‘No law allows blocking of websites’
ISLAMABAD: There is currently no law that allows the Pakistan Telecommunication Authority (PTA) to ban websites, even pornographic ones, and the actions of the Inter-Ministerial Committee for the Evaluation of Websites (IMCEW) are completely unconstitutional, a lawyer who has been fighting a legal battle for the restoration of popular video-sharing website YouTube, said on Tuesday.
Yasser Latif Hamdani, who represented Bytes For All in its case against the government of Pakistan in the Lahore High Court, told the audience at Jinnah Institute’s Ideas Conclave 2015 that the elephant in the room with regards to freedom of speech in Pakistan was the country’s controversial blasphemy laws. He said that the Constitution of the country guaranteed freedom of speech, except when it was in contravention with the glory of Islam, law and order or the sanctity and integrity of Pakistan.
Other speakers, including digital rights activist Shahzad Ahmad, activist Jibran Nasir and Dawn dot com Web Editor Jahanzaib Haque, spoke at length about the problems and opportunities afforded by the new media. They explained how social media offered a mirror of society and offered an unadulterated glimpse into the minds of Pakistanis.
Mr Ahmad talked about the futility of banning websites and said that it was technically impossible to ban anything on the Internet because there was always a way to get around blocks.
Mr Nasir spoke about the power of new media, which he called “Free Media”, saying that it had allowed him to put together an awareness campaign that may have cost millions on mainstream media in just Rs50,000.
There was no shortage of excitement on the first day of the two-day conclave. In the first session on ‘Sustaining Pakistan’s Democratic Transition’, Inter-Provincial Coordination Minister caused an uproar when he stated openly that Saudi money was causing instability in Pakistan.
No shortage of excitement at first day of Jinnah Institute’s Ideas Conclave
Then, the PTI’s Shafqat Mehmood insisted that both Asif Zardari and Nawaz Sharif had ceded too much space to the military, but hastened to add that General Raheel Sharif is a “wonderful man”.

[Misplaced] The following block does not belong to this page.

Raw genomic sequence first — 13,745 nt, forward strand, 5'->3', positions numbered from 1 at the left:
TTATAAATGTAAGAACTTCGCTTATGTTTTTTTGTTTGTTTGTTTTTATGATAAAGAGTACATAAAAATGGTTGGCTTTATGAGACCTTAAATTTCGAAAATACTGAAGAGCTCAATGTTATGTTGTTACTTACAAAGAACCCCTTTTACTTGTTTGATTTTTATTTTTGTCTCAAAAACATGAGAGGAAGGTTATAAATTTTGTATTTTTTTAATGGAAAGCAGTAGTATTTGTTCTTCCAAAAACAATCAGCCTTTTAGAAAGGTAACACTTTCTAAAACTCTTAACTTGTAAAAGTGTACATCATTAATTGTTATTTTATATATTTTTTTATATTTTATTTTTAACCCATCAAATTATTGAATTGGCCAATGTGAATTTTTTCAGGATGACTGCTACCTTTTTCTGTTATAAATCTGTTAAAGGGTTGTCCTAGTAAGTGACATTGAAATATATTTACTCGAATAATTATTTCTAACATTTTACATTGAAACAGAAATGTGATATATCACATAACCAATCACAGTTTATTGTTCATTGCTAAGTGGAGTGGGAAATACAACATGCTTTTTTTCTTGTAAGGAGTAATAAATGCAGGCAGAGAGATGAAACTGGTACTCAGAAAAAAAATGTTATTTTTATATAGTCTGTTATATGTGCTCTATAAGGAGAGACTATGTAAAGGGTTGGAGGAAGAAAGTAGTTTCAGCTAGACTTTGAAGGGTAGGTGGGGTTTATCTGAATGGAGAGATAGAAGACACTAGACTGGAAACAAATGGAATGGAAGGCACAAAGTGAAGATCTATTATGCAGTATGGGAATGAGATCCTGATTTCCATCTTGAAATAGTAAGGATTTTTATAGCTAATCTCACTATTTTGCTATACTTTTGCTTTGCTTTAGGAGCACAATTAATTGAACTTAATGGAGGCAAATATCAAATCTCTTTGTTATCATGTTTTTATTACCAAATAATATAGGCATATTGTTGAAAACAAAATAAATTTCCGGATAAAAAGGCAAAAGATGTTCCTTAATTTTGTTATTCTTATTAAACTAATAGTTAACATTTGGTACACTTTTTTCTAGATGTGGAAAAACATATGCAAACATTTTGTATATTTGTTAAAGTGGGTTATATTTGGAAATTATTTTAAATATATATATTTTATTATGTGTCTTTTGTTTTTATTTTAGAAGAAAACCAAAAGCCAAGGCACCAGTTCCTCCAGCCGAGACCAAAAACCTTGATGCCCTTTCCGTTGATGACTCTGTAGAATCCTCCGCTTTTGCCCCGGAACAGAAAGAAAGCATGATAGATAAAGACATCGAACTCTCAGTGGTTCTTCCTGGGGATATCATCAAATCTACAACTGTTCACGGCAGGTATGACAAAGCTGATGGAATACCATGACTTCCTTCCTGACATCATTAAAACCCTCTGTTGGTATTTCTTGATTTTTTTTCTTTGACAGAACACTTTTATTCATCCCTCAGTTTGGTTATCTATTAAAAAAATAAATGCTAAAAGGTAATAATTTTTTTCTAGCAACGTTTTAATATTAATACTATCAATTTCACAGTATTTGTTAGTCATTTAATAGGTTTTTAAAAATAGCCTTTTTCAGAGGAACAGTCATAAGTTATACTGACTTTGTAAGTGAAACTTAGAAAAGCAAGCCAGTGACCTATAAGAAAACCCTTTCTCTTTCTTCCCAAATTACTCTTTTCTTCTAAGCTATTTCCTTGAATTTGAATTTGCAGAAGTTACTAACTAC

In his address, ANP Senator Afrasiab Khattak told the audience about General Zia’s use of extremism as a nation-building strategy during the time of the Cold War. “The Taliban were a demolition squad developed to destroy Afghanistan,” he said.
Dr Farooq Sattar of the MQM told the audience that citizens had to act as watchdogs for politicians and the latter must always have the “sword of democracy” hanging over their heads. Explaining his party’s support for military courts, he said, “You can either give legitimacy to the military or the Taliban. We chose the military.”
‘Unbuckling our Governance Straitjacket’ saw more academic discussion, but the panel had its moments. Former State Bank governor Ishrat Hussain, while describing the recipe for a more effective civil service, said, “Ministers and officers should be delegated power and responsibility should be assigned to the ministry. All powers and decisions can’t be concentrated in the hands of the chief executive.” This made Engineer Khurram Dastagir Khan, who was sitting a few seats away to Dr Khan’s left, visibly uncomfortable.
Seasoned bureaucrat and academic Dr Ashfaque Hassan Khan turned up the heat further, saying “Government cannot be a family business,” and making the case for widespread reform in the civil service.
However, in his remarks, the minister for commerce fought back, saying that it was a tall order to balance the day-to-day of top-level governance with the needs of his constituents. “The dialectic between those who govern and those who are governed must be maintained,” he said, adding that, “No general will stand here and take your brickbats.”
He also said that energy and extremism were the two major issues on which the voting public would decide the fate of the government at the next polls and admitted that there was no defence for not holding local government elections in the country.